Cheong noted that in the 1970s, Kim Il Sung, known as the “Great Leader,” arranged for his son to take credit for a “70-day battle” before he was tapped in 1974 as his father’s successor. The succession decision was made public at a 1980 convention, and Kim Jong Il — the “Dear Leader” — formally assumed leadership upon his father’s death in 1994.
“Since Kim had a stroke last year, North Korea appears to be in a hurry in naming his successor,” Isozaki said.
Kim has three sons, and many believe the youngest has the best chance of succeeding the authoritarian leader, possibly with the backing and guidance of his uncle, Jang Song Thaek, a member of the all-powerful National Defense Commission who has strong military and political connections.
The eldest son, Jong Nam, 38, had long been considered the favorite to succeed his father — until he was caught trying to enter Japan on a fake passport in 2001. He reportedly told Japanese officials he wanted to visit Tokyo Disneyland.
Kim considers the middle son, Jong Chol, too effeminate for the job, according to a Japanese sushi chef who said he served Kim Jong Il for many years.
Little is known about Jong Un, the second son of former dancer Ko Yong Hi, who died in 2004.
He studied at the International School of Berne in Switzerland in the 1990s under the pseudonym Pak Chol, learning to speak English, German and French, the Swiss weekly news magazine L’Hebdo reported earlier this year, citing classmates and school officials.
A classmate recalled him as shy and introverted but an avid skier and basketball player who was a big fan of the NBA star Michael Jordan. The sushi chef, who goes by the pen name Kenji Fujimoto, said in a 2003 memoir that Jong Un looks and acts just like his father and is the leader’s favorite.
South Korean lawmaker Park Jie-won, a member of the intelligence committee, told a radio show Tuesday that the spy agency briefed lawmakers that the regime already is “pledging its allegiance to Kim Jong Un,” according to an transcript provided by his office.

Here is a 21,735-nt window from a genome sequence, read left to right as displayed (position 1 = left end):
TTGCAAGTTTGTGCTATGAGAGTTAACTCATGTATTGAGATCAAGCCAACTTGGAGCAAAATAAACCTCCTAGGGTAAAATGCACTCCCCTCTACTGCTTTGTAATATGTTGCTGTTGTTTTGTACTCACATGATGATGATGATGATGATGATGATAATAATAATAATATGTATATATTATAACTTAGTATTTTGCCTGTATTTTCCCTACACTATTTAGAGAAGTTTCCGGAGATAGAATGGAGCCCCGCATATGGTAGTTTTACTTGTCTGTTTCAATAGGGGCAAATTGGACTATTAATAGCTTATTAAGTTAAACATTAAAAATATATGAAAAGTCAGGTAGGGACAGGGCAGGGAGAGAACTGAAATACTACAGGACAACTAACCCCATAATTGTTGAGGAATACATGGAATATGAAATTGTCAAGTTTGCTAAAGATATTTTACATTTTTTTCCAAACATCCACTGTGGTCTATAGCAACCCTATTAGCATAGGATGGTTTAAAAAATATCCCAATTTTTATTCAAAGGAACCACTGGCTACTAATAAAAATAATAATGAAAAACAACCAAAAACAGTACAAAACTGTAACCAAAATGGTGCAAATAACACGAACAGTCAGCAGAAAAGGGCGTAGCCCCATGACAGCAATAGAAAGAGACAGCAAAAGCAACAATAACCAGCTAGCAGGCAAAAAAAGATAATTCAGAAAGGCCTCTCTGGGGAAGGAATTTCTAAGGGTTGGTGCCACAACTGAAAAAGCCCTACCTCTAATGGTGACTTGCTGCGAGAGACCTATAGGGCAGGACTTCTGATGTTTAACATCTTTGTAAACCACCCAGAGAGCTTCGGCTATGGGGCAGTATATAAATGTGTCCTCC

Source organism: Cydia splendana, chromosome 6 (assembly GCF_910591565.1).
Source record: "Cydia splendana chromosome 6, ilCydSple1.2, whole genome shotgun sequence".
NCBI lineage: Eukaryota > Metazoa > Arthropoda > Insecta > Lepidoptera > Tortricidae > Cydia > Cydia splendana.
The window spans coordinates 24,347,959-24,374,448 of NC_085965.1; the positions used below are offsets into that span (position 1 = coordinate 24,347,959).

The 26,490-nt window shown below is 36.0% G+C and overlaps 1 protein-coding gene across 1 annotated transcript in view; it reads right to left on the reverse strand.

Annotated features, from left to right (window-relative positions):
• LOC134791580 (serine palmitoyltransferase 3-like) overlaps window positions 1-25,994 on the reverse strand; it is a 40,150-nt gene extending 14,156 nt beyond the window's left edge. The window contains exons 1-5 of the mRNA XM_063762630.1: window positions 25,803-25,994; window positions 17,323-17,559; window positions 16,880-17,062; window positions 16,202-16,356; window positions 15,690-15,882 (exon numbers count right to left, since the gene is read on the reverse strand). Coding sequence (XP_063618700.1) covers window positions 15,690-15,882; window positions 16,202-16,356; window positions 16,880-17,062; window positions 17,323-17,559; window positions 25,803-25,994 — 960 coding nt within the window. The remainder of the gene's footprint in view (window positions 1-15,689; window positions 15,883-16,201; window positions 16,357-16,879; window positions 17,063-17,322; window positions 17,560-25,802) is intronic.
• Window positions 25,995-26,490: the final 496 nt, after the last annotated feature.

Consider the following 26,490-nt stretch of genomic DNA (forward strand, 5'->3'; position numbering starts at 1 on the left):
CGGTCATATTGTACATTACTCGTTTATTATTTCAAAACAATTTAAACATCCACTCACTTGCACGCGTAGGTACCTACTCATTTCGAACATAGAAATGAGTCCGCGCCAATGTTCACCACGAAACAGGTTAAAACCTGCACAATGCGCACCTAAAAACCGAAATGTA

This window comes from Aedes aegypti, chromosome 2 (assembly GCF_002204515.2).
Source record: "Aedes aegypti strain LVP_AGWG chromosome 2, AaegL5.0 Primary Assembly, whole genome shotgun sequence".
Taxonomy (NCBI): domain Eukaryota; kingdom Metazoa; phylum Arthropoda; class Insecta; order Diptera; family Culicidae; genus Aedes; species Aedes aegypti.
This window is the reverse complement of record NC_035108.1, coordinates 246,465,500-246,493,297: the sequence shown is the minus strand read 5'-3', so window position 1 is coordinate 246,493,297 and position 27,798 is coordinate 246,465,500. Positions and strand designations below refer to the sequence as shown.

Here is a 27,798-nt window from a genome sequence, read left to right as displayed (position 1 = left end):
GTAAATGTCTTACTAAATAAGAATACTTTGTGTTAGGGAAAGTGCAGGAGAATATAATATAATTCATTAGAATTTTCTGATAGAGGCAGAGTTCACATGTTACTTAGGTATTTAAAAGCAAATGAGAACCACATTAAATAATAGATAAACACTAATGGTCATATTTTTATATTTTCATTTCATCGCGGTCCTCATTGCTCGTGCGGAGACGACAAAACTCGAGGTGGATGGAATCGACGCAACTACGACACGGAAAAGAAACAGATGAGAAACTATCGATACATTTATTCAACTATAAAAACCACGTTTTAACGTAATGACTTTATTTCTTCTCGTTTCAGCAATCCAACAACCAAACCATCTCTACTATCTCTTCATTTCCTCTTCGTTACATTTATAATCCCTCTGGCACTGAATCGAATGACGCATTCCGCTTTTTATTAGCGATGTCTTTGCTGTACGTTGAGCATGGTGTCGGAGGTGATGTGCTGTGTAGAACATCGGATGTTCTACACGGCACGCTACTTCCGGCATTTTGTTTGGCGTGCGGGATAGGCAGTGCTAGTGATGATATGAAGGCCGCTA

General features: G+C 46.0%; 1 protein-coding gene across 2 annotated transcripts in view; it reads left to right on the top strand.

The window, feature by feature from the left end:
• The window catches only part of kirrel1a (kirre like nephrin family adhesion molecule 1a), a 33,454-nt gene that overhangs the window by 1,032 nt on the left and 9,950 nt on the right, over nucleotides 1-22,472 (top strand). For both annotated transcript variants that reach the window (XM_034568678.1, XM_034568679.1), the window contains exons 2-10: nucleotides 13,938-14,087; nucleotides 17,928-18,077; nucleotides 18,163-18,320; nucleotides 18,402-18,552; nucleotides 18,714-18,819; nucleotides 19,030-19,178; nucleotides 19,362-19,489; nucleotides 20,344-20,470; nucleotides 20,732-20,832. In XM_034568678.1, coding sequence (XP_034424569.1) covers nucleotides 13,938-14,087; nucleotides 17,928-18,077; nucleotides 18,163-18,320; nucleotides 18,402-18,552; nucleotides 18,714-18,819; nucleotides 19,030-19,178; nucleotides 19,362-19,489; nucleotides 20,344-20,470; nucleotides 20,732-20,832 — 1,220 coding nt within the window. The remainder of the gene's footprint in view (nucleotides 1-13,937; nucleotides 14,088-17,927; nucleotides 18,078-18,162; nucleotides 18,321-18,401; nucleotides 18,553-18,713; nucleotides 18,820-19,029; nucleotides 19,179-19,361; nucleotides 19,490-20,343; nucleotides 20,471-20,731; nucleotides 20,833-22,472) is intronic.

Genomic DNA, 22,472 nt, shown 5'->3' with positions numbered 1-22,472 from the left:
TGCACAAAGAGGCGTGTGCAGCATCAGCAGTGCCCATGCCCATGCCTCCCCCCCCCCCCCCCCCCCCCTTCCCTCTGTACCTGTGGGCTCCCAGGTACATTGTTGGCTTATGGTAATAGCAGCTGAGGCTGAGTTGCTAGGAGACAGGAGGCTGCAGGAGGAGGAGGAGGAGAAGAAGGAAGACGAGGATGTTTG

The missile and nuclear tests also are part of a campaign to grab Washington’s attention at a time when Kim has two other pressing issues that must be resolved before his health worsens: establishing security by normalizing relations with the U.S. and strengthening the economy, Cheong said.
A long-range missile test could be timed to coincide with the June 16 summit in Washington between South Korean President Lee Myung-bak and President Barack Obama, analysts said.
Satellite images indicate the North has transported a long-range missile to the new Dongchang-ni facility near China, a Yonhap report said. A US official confirmed that the missile was moved by train and said it could be more than a week to liftoff. He spoke on condition of anonymity because the issue involved intelligence.
The Chosun Ilbo newspaper also said the North may have manufactured up to four more long-range missiles.
On the east coast, vehicles mounted with at least three mobile launchers were spotted at Anbyon, Yonhap said Tuesday, citing an unnamed government official.
Complicating the situation is Thursday’s trial in Pyongyang of two American journalists, Laura Ling and Euna Lee, accused of entering the country illegally and engaging in “hostile acts.”
North Korea also has custody of a South Korean worker detained at a joint industrial complex at the border. He has been transferred to Pyongyang, Yonhap said Tuesday.